Commercial electric vehicles are becoming more prevalent on the road and the job site as the world continues to move towards a more sustainable future. One advantage of commercial EVs over internal combustion engine (ICE) vehicles is that EVs have fewer moving parts, potentially improving reliability.
Despite technological advancements, some reservations remain regarding the robustness and dependability of the high-powered electronic components in commercial electric vehicles. To address these concerns, it’s important to prioritize operational reliability when it comes to component selection and system design. That is, components that ensure continued operation without fault or failure.
Here, the KEB T6 Auxiliary Inverter is designed to meet this challenge. The T6 ensures high operational reliability through its implementation of EMC strategies, robust “sensorless” motor control, and scalable system design with reduced potential points of failure.
Electro-Magnetic Compatibility (EMC)
As more electronic components are integrated into EVs, managing electro-magnetic interference (EMI) effectively becomes increasingly important. EMI can disrupt high-voltage components and low-voltage communications within the vehicle’s electronic systems. As an unseen force, EMI can cause malfunctions that are difficult to troubleshoot. The T6 mitigates EMI through its comprehensive EMC strategies, which include filtering and shielding.
The T6 has integrated common-mode DC EMC filters for each inverter output stage. A DC choke mitigates conducted emissions by allowing low-frequency DC voltages and currents to pass through. This keeps in noise generated by the inverter itself from entering the DC-link (e.g., HVDC battery) by blocking the high frequency and leakage currents to prevent harmful or disruptive effects on other devices connected to the HVDC supply. Additionally, the choke blocks noise from coming into the inverter itself from other external noise sources. Thus, the filtering ensures a clean HVDC supply with two-way protection from transients.
In addition to using shielded cables for all high-voltage electrical connections, the corresponding connectors on the T6 utilize optimal shield connections and cable clamping. This plays a crucial role in maintaining the effectiveness of shielded cables, as the level of protection is only as strong as the weakest link in the system.
Learn more about EMC here: EMC Considerations for Auxiliary Inverters in Electric Vehicles Applications
Robust Motor Control: Sensorless Closed-Loop
An inverter’s primary purpose is to provide accurate motor control, so it’s essential to implement a robust motor control strategy. The most common approach for applications requiring precise speed and torque control is encoder/resolver feedback. But while this type of feedback provides high accuracy and repeatability, the feedback device and cable add to the size and cost of the motor assembly and are also potential points of failure.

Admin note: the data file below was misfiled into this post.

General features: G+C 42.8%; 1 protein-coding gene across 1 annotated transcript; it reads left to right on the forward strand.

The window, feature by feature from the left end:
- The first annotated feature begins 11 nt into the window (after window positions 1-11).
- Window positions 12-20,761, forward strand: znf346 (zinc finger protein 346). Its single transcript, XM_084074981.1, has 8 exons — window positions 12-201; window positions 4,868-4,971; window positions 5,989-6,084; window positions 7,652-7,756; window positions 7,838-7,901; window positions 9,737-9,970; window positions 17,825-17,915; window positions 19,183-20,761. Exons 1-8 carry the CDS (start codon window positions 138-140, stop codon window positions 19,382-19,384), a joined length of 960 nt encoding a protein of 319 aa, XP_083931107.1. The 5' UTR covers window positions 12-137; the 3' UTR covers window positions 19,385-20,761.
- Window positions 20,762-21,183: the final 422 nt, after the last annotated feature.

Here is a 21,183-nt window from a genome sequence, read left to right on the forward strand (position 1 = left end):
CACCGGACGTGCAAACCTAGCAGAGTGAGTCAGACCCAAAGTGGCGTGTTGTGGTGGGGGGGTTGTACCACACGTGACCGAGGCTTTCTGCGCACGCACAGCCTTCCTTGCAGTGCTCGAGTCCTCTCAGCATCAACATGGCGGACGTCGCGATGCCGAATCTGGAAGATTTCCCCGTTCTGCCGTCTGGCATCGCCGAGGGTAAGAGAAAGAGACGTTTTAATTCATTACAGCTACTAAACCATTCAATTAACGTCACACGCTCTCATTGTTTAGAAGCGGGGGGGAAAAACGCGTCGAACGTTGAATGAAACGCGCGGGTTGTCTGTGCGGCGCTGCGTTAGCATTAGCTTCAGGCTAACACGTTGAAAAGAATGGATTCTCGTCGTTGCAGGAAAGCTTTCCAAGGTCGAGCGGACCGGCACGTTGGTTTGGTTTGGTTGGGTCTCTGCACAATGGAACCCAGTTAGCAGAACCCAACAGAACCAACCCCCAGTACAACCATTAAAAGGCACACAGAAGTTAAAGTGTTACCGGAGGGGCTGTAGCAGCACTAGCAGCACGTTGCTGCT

The T6 takes a different approach, using “sensorless” closed-loop control to achieve precise and accurate control. Rather than relying on additional hardware for feedback, the T6 uses feedback from the motor’s current and voltage and processes it through an advanced motor model. This model closes the loop and provides dynamic speed and torque control comparable to an encoder-based operation but with less hardware susceptible to electrical noise, vibration, or cable breakage.
Learn more about Sensorless Motor Control here: What is Sensorless Closed Loop? Precise Motor Control without an Encoder
Reduced Potential Points of Failure
For controlling multiple auxiliary motors within a vehicle, the T6 was designed as a scalable system solution as opposed to a distributed solution. In a distributed solution, each motor would have its own stand-alone inverter in a distributed solution, including HVDC cabling, low-voltage harness, and cooling connections.
On the other hand, the scalability design of the T6 combined multiple inverters stage onto the same hardware platform, requiring only a single HVDC connection, low-voltage harness, and set of coolant connections for the entire auxiliary system. This consolidated system design reduces the number of connections resulting in fewer potential points of failure. This, in turn, ensures higher reliability and simplifies the hardware layout.
Learn more about Multi-Axis Inverter Systems here: How a multi-axis auxiliary inverter solution can benefit your EV design
Commercial electric vehicles can deliver on the promise of improved reliability over their ICE-driven counterparts, but it all starts with careful component selection and system design. The KEB T6 Auxiliary Inverter takes operational reliability to the next level with its comprehensive EMC strategies, advanced sensorless motor control solution, and scalable system design with reduced potential points of failure.
To learn more about how the T6 operational reliability can benefit your eMobility application, please contact a KEB Applications Engineer below.
Let's Work Together
Connect with us today to learn more about our industrial automation solutions—and how to commission them for your application.